The following practice consists of the techniques and exercises that I have found to be invaluable to recovery. As such, I have realized their place in any day’s routine, for any body, at any age: For hard-core fitness folks, they may seem simplistic; however, to forget the basics is to forget one’s human-ness. Engage with the moves as if they are as vital to your health as a long run, heavy-weight session, or challenging yoga class: They are.

Start seated, on a chair, on the floor, or in bed. Close the eyes, and breathe: Inhale through the nose as you feel the chest rise, and the ribs expand; visualize the descent of the diaphragm and its gentle pressure onto the organs. As you exhale, be conscious of the belly’s retraction and contraction, and of the diaphragm’s slow, steady rise into its nest beneath the ribs. Take 3-5 of these deep, focused breaths.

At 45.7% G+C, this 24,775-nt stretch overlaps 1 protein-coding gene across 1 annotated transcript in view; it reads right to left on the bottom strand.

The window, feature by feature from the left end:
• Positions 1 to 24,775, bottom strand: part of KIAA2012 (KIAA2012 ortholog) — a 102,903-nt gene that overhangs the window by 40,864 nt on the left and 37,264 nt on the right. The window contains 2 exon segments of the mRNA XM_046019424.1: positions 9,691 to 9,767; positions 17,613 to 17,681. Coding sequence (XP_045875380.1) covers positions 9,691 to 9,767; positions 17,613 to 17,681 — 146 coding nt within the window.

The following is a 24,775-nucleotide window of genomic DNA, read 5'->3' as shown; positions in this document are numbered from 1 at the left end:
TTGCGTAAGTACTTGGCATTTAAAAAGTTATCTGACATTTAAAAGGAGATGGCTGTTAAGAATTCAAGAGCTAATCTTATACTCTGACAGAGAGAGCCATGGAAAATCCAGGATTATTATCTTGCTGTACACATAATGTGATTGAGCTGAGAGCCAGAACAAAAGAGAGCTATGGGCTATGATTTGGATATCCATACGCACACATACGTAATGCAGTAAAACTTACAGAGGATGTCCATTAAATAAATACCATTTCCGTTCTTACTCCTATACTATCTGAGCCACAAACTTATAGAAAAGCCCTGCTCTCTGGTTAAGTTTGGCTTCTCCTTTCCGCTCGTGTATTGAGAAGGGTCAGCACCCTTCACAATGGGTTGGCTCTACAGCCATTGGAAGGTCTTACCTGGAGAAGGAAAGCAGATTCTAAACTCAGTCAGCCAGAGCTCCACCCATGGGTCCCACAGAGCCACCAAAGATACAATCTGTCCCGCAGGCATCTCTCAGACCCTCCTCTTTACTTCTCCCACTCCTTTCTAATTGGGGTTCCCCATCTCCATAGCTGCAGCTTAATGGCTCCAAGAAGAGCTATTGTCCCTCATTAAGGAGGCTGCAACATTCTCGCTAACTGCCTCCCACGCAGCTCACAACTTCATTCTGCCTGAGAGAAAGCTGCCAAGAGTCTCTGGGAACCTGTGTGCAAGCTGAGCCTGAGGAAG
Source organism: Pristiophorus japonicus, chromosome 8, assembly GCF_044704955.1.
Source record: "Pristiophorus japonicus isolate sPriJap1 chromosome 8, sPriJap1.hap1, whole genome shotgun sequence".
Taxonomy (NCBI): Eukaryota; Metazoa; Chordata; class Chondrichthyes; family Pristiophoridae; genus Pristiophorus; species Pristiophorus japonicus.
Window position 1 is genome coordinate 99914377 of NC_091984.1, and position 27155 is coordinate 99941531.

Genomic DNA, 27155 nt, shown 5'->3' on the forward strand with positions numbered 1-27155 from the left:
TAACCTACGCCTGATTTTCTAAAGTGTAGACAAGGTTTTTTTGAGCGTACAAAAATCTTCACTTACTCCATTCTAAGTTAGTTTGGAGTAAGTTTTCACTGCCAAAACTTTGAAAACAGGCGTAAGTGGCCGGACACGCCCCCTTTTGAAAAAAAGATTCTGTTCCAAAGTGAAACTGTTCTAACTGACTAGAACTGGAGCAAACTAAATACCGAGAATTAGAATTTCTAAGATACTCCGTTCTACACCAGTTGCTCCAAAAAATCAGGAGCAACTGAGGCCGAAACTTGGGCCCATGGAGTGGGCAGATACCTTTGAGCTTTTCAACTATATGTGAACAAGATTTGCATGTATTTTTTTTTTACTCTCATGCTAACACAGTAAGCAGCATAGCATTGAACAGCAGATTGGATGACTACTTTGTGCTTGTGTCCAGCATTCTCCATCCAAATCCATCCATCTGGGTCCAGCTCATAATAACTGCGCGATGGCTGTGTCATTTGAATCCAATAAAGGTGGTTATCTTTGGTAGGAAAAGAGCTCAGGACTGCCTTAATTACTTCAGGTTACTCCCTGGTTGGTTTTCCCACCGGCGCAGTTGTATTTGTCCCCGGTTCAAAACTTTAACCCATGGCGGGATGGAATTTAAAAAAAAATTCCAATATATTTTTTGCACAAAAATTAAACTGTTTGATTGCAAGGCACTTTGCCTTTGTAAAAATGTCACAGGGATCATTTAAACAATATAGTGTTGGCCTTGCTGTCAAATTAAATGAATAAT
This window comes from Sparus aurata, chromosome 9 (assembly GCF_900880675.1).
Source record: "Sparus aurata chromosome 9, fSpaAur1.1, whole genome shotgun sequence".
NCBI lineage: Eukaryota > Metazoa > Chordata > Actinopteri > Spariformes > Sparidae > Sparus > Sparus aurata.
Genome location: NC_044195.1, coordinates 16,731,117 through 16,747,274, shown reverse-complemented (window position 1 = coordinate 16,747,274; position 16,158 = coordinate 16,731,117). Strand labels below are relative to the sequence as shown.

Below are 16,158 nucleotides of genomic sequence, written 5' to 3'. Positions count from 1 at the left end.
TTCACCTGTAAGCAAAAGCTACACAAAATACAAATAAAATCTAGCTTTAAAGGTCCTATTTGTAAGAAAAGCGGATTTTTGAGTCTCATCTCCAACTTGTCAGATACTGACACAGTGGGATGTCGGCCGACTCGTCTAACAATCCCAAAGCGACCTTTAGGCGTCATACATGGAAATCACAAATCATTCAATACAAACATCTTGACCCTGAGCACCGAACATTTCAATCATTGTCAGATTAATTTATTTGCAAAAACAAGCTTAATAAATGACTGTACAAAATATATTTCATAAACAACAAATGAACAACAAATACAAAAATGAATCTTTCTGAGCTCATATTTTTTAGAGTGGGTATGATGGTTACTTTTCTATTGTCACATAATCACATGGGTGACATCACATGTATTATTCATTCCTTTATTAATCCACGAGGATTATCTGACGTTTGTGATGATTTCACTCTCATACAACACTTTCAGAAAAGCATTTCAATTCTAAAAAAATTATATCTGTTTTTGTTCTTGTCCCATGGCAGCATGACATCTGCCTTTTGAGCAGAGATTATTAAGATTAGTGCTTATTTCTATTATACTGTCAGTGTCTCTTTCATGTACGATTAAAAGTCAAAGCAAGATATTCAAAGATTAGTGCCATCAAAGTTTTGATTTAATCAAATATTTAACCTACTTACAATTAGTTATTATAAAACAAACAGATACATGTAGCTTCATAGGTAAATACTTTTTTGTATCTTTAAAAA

With the abdominals, lungs, and attention awakened, shift your seat to ensure that you are perched atop the sit-bones: spine and head upright and aligned, shoulders and neck at ease. With the hands on the knees, begin Sufi Grinds: Circle the entire torso to the right, allowing the pelvis to partake of the motion. Inhale as the body circles through the front half of the circle, tipping the pelvis forward; exhale to circle through the back cross-section, tipping the pelvis back. Make 8-15 circles, then reverse directions, moving counter-clockwise, for 8-15 circles.